Traditional healers as eye team members in Nepal
Nepal is a country where many people, at times of trouble and with all sorts of medical problems, consult local traditional healers for treatment and help prior to going to the hospital. They first visit the traditional healers in their area, even when medical facilities are available. It is estimated that there are 450,000 traditional healers in Nepal, whereas all health manpower, including doctors and paramedics, numbers 9,650.
The Nepal Blindness Survey of 1981 indicated that blindness is a problem of public health proportions. The prevalence of bilateral and unilateral blindness was found to be 0.84% and 1.66% respectively. The major causes included cataract, ocular injuries, trachoma, corneal scarring of uncertain aetiology, retinal disease, glaucoma and xerophthalmia. We know that 80% of the total blindness in Nepal is curable or preventable if detected and treated in time. An extensive system of eye centres has been developed to provide cataract surgery and preventive services. Yet, it is clear that to reach the majority of rural populations, creative partnerships must be forged with all available community resources, including traditional healers.
The traditional healer’s role in the community
In Nepal, blessing from the gods is sought before commencing any new venture. The concept of ‘atma’ (spirit or soul) is important to understand the work of traditional healers. If the atma is disturbed, the system will be spoiled with possible mental or physical disruption to the body.
Nepali people believe that success and failure, good and bad, all depend not only on one’s efforts, investments and labour, but also on one’s luck. People believe that good spirit or atma comes from the gods and that problems or sorrow come to them through devils, if they do not obey the gods. To solve human needs and problems, the gods have several alternatives. Among the alternatives is the giving of power through dreams to a few chosen people. In Nepal, these people are called traditional healers, ‘Dhami/Jhankri’. Many people are so deeply rooted within their tradition that at times of trouble they first consult with their nearest traditional healers. Without the healers’ permission, they will not go to others even when medical services are available nearby.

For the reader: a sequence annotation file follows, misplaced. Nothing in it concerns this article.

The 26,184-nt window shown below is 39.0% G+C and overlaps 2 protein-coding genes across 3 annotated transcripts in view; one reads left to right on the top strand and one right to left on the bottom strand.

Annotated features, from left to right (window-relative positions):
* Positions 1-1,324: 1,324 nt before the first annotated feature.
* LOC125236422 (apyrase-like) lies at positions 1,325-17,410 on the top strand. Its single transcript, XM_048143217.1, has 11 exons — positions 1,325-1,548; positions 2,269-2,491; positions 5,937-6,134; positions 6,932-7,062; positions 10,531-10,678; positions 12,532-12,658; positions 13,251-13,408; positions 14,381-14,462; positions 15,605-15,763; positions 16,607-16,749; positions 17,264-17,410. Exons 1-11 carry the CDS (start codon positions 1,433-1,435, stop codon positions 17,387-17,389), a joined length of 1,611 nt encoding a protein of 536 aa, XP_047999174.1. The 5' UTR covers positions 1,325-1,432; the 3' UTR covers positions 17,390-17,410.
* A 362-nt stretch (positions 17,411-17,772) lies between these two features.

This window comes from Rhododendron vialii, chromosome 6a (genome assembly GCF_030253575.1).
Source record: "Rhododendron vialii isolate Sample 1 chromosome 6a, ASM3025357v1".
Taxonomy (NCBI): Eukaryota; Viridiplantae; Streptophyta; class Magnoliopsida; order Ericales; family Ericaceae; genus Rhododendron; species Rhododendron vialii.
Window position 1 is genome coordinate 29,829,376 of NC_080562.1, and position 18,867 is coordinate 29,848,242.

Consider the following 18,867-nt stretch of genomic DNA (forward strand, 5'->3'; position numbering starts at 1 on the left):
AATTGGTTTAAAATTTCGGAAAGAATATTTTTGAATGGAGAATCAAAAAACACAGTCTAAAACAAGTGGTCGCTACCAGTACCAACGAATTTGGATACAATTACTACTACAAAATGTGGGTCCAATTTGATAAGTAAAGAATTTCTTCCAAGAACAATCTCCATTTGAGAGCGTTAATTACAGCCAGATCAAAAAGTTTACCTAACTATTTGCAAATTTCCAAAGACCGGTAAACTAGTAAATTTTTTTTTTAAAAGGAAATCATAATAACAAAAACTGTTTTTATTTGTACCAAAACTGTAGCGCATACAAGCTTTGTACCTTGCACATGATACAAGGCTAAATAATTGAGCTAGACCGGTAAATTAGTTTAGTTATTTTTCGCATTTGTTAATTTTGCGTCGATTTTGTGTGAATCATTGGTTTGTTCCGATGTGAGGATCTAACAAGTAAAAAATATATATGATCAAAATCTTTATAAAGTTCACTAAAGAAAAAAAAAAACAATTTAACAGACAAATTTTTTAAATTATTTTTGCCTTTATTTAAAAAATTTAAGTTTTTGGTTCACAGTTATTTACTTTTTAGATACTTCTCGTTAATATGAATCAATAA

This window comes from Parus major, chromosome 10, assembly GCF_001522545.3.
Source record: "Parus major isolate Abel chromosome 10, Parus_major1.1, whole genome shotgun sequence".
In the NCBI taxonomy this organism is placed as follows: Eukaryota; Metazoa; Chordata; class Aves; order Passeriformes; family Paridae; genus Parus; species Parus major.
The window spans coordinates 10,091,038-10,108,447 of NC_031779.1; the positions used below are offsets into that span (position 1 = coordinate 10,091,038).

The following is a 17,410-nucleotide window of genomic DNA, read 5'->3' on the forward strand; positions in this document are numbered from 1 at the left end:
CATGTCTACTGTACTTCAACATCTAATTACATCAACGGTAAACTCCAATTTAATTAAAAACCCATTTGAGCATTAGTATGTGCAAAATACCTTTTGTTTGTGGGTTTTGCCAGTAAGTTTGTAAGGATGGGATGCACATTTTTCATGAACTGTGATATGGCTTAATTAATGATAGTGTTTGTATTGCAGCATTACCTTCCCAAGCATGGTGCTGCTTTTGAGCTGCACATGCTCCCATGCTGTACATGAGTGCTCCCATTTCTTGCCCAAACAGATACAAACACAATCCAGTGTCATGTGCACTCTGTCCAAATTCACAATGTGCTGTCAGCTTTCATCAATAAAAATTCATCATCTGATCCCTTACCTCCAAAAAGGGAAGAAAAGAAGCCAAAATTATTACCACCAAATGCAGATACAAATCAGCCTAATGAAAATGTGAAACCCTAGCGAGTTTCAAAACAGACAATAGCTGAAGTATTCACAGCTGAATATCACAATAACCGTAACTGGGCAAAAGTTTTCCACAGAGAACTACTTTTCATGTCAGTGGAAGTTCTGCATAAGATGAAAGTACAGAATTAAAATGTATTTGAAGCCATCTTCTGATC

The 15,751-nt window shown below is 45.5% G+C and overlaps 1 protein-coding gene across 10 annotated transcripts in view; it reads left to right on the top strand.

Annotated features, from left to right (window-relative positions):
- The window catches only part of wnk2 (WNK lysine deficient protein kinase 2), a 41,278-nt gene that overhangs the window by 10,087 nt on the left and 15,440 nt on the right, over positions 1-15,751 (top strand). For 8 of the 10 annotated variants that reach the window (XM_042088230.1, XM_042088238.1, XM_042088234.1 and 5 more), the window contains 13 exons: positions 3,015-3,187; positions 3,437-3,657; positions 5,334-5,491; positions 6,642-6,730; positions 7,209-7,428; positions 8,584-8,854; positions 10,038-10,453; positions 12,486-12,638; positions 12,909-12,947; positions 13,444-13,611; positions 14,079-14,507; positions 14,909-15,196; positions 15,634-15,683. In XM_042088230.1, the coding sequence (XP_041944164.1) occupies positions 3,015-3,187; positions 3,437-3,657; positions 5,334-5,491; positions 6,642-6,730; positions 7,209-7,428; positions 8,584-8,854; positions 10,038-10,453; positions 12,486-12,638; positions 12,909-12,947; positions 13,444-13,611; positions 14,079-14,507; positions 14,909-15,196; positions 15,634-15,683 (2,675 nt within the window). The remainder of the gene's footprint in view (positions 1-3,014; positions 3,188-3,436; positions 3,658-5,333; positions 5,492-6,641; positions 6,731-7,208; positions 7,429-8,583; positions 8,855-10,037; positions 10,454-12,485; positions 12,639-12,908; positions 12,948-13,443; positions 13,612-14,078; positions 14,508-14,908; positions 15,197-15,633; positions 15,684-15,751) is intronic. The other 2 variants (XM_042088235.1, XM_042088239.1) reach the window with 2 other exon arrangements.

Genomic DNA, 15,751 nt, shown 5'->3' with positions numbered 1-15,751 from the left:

In keeping with these traditional help-seeking patterns, any patients with red eyes prefer to consult with one of the traditional healers of their area as their first attempt at cure. These healers are considered experts in treating red eyes by either chanting spiritual words or treating with traditional medicines. People come to the hospital only after they cannot be treated or cured by the healers. Often this delay in coming is too late for cure, and the eye must be enucleated or eviscerated. Although these severe cases are incurable, patients come with some hope and go back with a bad impression of the eye hospitals.
Our aim is not to undermine traditional healers’ practices or social status, but to provide additional techniques to make village healers effective rather than just popular. Therefore, the focus of training is to prepare traditional healers to identify and refer operable cataract and to recognise ocular emergencies, initiate treatment and refer the patient to the nearest eye care centre without delay.
There has been a tendency for health care personnel to tease or disregard these healers by saying that they are quacks and ineffective, whereas, these traditional healers are still respected by the community. This has created a serious communication gap between the healers and medical personnel. The training adopted in Nepal offers a compromise with traditional healers saying that they are the ‘doctors of god’, and we are the ‘doctors of disease’. Why not join our hands together to fight blindness? We do not tell them to stop their treatment methods, except that we discourage their use of traditional medicines in the eyes. This has been a happy compromise. The traditional healer receives the patient, determines whether the problem is due to a god or evil spirits, offers ‘something to please the god’ if that seems indicated, and then refers to the eye care centre for necessary treatment.
Our experience in training traditional healers
The National Eye Health Education Unit of Nepal Netra Jyoti Sangh (NNJS, Nepal’s Society for Comprehensive Eye Care) started this training during 1994 on an experimental basis. Originally, we planned a five day primary eye care training to expose traditional healers to the blinding problems in their area. However, we found that the training should not be for more than three days, as healers are in great demand and some reported that their god could get angry if they were absent for so long a period. Therefore, we adapted to a three day training programme: